True/Slant is a recent arrival on the online-only news scene, aiming to offer a voice not only to its 100 or so contributors, but to the reader and the advertiser also. It is not a typical news site offering breaking news, but rather features commentary, opinion and some original reporting. Based in New York, the start-up has just six full-time staff, led by founder and CEO Lewis Dvorkin who has a total of 35 years of media experience, the last 12 of which has been in online news. The other employees have a similar mix of traditional and new media backgrounds, he said. T/S is a privately held company funded by Forbes Media and Velocity Interactive Group. The Editors Weblog spoke to Dvorkin to find out more.
The five differences
Dvorkin stressed the five ways in which T/S is "very different from any other news site." Firstly, because of the tools that it gives its journalists to create their own original content in real time. Second, because of its approach to copyright: contributors are encouraged to offer their perspective "around a piece of content that might have been produced elsewhere." Third, the relationship between the contributor and the audience is different because the contributors are contractually obliged to interact with their community. The last two differences are that the journalists have a variety of salary options and that the site has adopted an unusual approach to advertising.
For entrepreneurial journalists
True/slant offers "entrepreneurial" journalists their own homepage on the web, or as Dvorkin put it, "we enable them to create their own brand of one." They must be "experienced" in a specific field such as finance, politics or health but do not have to be a journalist from a traditional background: bloggers, authors or academics are also welcome. True/Slant is not a typical news publication with an editorial line, rather the work of a collection of individuals. "We don't have any ideology here, we have 100 different contributors, 100 different voices and 100 different perspectives," Dvorkin said.
Interaction with the audience is compulsory. Apart from that, it is up to each contributor to decide what they write and when. Much of what they write is opinion and commentary, but some also do original reporting. It is easy for them to comment on other news, by simply highlighting a section of an article they find on the web and clicking a button, the highlighted text will be placed on their post with a link to the contributing site. They are able to publish photos, audio and video as well as text and can self publish in real time. Their content can be automatically posted to Twitter and Facebook at the time of publishing. There is no traditional editing process in place, Dvorkin explained. Contributors are welcome to discuss their article ideas with a member of the T/S team, but they are not edited before publishing.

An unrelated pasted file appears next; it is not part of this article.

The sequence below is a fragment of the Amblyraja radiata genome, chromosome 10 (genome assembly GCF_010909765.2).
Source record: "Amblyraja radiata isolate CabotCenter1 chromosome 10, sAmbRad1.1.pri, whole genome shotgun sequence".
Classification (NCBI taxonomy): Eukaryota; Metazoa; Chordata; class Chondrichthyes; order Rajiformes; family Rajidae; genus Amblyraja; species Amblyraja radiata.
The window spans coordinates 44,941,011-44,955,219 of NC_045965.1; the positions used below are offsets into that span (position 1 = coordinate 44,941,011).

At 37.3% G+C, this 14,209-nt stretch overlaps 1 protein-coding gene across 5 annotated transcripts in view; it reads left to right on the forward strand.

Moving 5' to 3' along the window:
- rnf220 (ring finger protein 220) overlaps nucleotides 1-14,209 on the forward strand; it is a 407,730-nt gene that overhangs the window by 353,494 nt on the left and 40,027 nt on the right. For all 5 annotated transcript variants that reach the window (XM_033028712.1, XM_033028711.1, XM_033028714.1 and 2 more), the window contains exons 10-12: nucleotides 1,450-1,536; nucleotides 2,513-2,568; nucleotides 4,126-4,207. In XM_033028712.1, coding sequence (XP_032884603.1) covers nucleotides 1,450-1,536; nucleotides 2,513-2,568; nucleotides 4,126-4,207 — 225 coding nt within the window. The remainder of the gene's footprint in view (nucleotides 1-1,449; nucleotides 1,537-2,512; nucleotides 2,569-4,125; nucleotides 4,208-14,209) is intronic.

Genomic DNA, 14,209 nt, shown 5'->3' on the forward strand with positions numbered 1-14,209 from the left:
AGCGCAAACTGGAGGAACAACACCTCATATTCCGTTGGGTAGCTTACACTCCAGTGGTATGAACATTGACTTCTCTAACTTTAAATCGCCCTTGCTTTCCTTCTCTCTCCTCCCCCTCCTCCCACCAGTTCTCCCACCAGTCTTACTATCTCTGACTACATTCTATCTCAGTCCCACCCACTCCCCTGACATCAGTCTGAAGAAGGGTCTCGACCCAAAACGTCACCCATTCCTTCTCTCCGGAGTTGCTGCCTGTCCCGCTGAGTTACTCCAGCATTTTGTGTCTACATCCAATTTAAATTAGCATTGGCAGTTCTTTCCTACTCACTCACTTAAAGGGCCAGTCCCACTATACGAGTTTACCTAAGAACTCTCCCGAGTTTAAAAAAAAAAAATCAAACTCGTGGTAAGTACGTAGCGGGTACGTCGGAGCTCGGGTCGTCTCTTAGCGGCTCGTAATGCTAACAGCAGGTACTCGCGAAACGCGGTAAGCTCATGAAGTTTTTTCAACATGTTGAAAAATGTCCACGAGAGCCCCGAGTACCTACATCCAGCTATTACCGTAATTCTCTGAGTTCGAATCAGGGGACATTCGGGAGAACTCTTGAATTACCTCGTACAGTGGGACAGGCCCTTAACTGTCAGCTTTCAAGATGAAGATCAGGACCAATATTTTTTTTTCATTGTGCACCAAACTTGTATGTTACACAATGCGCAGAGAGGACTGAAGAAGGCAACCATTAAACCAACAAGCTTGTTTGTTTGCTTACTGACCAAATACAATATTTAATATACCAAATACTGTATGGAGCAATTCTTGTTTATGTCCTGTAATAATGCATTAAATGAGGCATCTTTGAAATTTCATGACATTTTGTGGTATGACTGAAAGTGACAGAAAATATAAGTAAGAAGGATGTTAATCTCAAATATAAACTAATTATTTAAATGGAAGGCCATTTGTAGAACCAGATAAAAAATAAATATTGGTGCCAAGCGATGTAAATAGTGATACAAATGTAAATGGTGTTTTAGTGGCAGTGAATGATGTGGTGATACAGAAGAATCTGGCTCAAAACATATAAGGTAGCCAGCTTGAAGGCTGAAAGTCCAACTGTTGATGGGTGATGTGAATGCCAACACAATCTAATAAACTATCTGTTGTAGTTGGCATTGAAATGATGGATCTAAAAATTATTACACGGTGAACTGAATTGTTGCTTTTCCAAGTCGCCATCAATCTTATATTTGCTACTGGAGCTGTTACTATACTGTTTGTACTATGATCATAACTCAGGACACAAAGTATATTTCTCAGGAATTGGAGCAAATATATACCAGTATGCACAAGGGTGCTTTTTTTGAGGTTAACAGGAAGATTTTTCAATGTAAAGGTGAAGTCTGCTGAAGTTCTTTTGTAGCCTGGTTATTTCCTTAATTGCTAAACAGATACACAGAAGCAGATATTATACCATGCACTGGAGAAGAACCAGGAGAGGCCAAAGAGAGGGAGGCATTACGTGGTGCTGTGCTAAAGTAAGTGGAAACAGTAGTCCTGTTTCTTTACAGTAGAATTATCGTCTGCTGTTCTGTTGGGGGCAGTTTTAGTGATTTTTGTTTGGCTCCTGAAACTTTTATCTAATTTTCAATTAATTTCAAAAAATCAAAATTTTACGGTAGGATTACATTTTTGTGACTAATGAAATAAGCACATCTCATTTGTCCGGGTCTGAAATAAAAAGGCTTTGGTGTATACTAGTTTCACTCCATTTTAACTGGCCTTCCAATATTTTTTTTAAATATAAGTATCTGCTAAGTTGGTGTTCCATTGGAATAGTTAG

Different payment options are available, depending on the amount of risk that an individual contributor wants to take: journalists can choose to receive a monthly stipend, to participate in revenue sharing or they can actually have stock in T/S. Contributing to T/S is more likely to be one of several projects that a writer is working on, rather than their main source of revenue.
Promoting journalist-reader dialogue
Readers who want to interact with journalists must register and then they can 'follow' their chosen contributors and comment on articles, being drawn into a dialogue. Contributors highlight the user comments that they feel "further the conversation." A selection of these highlighted comments are then be integrated on the home page, amongst contributors' content. Dvorkin believes that this is very important to today's news reader, who enjoys "engaging with and being part of the news life of a professional media person." He believes that the True/Slant environment can be a "powerful experience" in the way that it encourages dialogue between contributors and users, as well as between fellow users.
A voice for advertisers
True/Slant is currently relying on advertising as its sole source of revenue. As well as display advertising, the company is incorporating "a very unique feature" called T/S Ad Slant for corporate marketers. They too can have a voice on True/Slant: they can pay for their own page and have access to the same tools that a contributor has to interact with a community. "It's a more direct and engaging approach," Dvorkin commented. He explained that such pages are integrated into the larger network in a "contextually relevant way," but stressed that the pages are clearly labelled as from marketers. Will this prove more lucrative than traditional advertising?
Dvorkin said that the site has plans to grow, hoping to add more contributors and enhance its features. He believes that True/Slant is offering consumers a different way to experience news, one that is "more in line with how they want to access and interpret information today." Breaking news can be found in abundance throughout the web. What readers do need, is experienced, knowledgeable journalists to analyse and explain the news that they find, and this is where True/Slant steps in. It is indeed likely that many readers will appreciate the chance to be part of a conversation and form a relationship with their favourite writers. And from a writer's perspective, considering the growing number of out of work journalists today as traditional media outlets are forced to make cutbacks, a site that provides them with the tools for successful freelancing could be very welcome.